Whenever I think of the list now, I taste the brackish air. I feel like I'm twelve years old again and invincible. Childhood slams into my chest and unfolds its promise of a bigger life.
It was Max who saw the potential for the list to become a card line. "Ten Good Ideas. Come on, it's the best compilation idea we've ever had." And he was right. So one by one, we've been releasing the cards with original artwork. The problem is that Willa and I can't remember number nine, and we still haven't come up with number ten.
This creation, this card line, has been Willa's work with us. In the beginning, I'd thought I was merely giving her something to do, something besides work on her songwriting and find singing gigs in town. But we all soon realized that Ten Good Ideas was the most successful line in our six years of business. Orders tripled by the third idea, and we'd added six new vendors in the South alone.
I feel a wave of intense love for all of it, for all of the ideas and the designs so far finished and for the ones yet to be created.
Number One: Be Kind. An oak tree extends its arms to the heavens, to the earth, and falling off the side of the pages.
Number Two: Tell Good Stories. Books are drawn to appear like leather-bound volumes piled one on top of the other, inviting storytelling, and story reading.
Number Three: Always Say Good-bye. Here Francie sketched human profiles, one facing the other, begging the question of who might be leaving.
Number Four: Search for the True. This design is my favorite so far: The world, blue and floating amid the dark night, stars set as sparkled dents in the Universe.
Number Five: Help Others. Here is the luminescent design, one Max drew, of two hands entwined, fingers knit together.
Number Six: Create. Paint cans of every color are splattered across the page, spilling and dripping into the number six at the bottom of the card.
Number Seven: Be Patient
Number Eight: Find Adventure
I'm scribbling a note about needing more ink for the Vandercook press when I hear the sirens. They sound far off, until they don't. The sirens swell: loud, louder, loudest. Then silence. I stand, staring at the huge barn doors, waiting for them to slide across the track and open, because I know they will. I imagine the three people I love the most in the world. I imagine the news to come.
No, no, no.
A policeman, short, with dark hair, stands in the doorway. The overhead light casts shadows across his face. Rain drips from the eaves onto the plastic-covered bib of his hat.
"Are you Eve Morrison?" he asks.
"Yes." My voice is tight with fear.
"I'm Officer Barker with the Savannah Police Department. Your husband and sister have been involved in a car accident. They're at Savannah Memorial. I'm sorry to be here telling you this. Your husband sent me, as you haven't been answering the phone." He breaks off each sentence with a quick sound: a verbal Morse code.
"Cooper? My sister? My God, are they okay?"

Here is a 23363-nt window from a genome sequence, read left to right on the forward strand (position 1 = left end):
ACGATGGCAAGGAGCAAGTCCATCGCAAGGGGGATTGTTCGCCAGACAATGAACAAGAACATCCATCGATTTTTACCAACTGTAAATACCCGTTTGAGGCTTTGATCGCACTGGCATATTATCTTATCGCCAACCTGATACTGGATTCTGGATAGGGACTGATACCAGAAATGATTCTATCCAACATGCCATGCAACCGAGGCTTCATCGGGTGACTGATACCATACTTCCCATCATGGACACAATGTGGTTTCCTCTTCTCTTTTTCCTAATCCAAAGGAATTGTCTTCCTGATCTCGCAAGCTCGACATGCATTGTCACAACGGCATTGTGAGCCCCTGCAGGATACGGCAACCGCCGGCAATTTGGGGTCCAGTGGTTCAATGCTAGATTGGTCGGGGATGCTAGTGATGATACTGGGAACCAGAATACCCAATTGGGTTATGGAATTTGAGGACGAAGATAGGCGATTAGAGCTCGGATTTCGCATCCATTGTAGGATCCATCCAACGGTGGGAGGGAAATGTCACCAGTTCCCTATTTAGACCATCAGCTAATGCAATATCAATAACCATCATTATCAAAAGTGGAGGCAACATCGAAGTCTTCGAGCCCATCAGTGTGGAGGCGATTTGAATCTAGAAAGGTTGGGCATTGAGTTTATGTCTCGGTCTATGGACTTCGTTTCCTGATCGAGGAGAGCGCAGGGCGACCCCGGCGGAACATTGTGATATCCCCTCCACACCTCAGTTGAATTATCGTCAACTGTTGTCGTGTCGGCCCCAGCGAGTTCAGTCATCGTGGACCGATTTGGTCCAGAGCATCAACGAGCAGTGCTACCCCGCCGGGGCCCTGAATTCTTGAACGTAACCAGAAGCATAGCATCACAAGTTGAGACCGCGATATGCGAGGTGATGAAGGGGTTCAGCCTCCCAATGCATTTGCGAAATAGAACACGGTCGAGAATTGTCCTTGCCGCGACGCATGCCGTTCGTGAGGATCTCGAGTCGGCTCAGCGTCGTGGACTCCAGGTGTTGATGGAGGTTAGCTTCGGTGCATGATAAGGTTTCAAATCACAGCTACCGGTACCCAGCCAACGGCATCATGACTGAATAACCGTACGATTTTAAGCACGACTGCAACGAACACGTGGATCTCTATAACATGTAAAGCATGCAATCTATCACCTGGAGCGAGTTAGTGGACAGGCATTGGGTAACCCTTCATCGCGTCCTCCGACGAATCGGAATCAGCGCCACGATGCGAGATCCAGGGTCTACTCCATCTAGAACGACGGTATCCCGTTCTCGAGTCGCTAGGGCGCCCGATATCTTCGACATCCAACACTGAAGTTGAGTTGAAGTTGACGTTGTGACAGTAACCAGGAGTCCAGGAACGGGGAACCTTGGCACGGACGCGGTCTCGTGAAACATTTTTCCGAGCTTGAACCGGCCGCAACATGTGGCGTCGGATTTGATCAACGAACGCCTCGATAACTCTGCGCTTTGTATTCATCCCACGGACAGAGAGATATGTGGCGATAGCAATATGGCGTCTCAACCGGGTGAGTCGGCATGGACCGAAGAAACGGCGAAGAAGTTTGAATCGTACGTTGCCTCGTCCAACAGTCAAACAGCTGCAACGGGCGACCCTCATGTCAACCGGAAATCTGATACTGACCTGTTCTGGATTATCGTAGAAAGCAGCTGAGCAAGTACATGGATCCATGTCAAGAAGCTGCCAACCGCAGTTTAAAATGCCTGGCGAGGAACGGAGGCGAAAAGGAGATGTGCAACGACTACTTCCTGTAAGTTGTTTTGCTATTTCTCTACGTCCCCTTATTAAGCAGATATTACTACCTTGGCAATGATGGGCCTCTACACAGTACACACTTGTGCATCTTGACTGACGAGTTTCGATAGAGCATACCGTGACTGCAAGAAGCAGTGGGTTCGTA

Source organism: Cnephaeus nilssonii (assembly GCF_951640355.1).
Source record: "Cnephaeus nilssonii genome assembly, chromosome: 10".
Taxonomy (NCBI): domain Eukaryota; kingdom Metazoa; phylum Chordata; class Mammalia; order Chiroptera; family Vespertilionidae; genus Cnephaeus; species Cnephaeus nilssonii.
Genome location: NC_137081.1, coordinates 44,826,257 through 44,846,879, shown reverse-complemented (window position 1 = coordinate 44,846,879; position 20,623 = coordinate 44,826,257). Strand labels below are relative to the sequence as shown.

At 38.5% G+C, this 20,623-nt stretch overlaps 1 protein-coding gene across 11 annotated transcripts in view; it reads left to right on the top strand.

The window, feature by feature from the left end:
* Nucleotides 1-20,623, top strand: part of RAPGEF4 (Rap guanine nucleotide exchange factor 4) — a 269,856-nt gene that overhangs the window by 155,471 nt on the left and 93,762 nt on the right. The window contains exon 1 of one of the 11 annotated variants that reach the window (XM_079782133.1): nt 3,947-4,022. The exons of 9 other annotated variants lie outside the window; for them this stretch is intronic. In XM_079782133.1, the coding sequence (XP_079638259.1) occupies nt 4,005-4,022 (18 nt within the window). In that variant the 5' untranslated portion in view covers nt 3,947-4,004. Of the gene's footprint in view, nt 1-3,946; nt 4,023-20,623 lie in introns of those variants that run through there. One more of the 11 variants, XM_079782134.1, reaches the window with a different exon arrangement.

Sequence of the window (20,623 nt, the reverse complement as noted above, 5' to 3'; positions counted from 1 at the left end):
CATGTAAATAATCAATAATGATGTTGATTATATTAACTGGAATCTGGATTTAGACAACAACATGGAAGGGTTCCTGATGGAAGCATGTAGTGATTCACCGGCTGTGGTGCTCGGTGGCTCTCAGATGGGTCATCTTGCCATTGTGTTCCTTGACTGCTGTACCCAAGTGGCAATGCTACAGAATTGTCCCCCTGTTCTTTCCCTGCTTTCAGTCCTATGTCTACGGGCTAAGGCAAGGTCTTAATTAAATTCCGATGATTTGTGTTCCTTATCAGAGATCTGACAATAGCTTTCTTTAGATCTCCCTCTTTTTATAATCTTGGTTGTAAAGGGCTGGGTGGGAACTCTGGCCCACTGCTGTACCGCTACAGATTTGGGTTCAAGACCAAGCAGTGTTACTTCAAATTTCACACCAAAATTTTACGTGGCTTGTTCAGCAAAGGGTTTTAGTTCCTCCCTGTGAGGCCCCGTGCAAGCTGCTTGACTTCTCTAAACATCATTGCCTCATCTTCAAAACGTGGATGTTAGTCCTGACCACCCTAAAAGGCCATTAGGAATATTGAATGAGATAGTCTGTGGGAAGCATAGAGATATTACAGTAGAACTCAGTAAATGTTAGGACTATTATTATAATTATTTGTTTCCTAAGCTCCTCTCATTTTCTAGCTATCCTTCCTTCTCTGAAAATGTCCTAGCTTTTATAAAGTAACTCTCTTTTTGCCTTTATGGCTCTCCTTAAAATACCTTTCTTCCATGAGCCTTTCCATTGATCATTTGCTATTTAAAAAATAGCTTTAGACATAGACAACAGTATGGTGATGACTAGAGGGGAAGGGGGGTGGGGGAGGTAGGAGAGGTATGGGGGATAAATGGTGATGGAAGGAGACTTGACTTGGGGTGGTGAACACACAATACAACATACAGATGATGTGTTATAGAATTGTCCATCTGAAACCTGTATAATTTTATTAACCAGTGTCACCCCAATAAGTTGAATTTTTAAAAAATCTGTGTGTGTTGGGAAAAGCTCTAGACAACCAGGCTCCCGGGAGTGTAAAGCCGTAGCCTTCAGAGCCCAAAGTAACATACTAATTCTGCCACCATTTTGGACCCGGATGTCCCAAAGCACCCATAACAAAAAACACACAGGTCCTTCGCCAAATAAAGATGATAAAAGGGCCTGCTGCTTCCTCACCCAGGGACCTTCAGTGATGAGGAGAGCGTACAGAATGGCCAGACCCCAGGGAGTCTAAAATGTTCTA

"I've been sent to get you. They're at the hospital and your husband is conscious. That's the only information I have at the moment." He sounds robotic, flatlined.
"Wait." I shake my head, relieved that this policeman has the wrong information. "My husband's in Charleston. My sister's at work. She's a singer. I think you've made a mistake."
Officer Barker coughs. "I'm afraid not, ma'am. They were driving in downtown Savannah. That's all the information I have. I've been sent to take you to the hospital."
"Are you sure?"
"Yes, ma'am." He steps into the barn and I see his face clearly. He's young, so young that acne stands in pockmarked relief against his face.
"Take me to them." I back away and bump into a press, the Heidelberg. My hip grazes the sharp edge; it will leave a bruise. I switch off the single light over the table. "First my daughter," I say, panic a rising tide in the back of my throat. "I need to get my daughter."
"Where is she?" he asks.
"Asleep." I point toward the general direction of our house.
"I tried there first. No one answered."
"She's asleep." I stop and stare at him. "How did you know where to find me?"
I reach into my back pocket and yank out my cell phone. Eight missed calls. I hit the callback button while motioning to Officer Barker: Keep walking and I'll follow. Cooper doesn't answer, and I follow the policeman. Fear begins as a firestorm in my belly, moving along my arms and legs as electricity. No. Not my sister. Not my husband. I climb into Officer Barker's backseat and he drives up the muddy path to the house. His car will bear the splash stains as the mark of our rain-drenched driveway.
Officer Barker has barely pulled to a stop, and I'm running up the steps onto the wide front porch. In the moonlight, the white floorboards glow almost blue, reflecting the painted ceiling. I open the door and holler, "Gwen, Gwen."
I run through the front hall and upstairs to her bedroom. Damp air washes over me as pink linen curtains flutter around her open window.
Excerpted from The Stories We Tell by Patti Callahan Henry. Copyright © 2014 Patti Callahan Henry. Excerpted by permission of St. Martin's Press.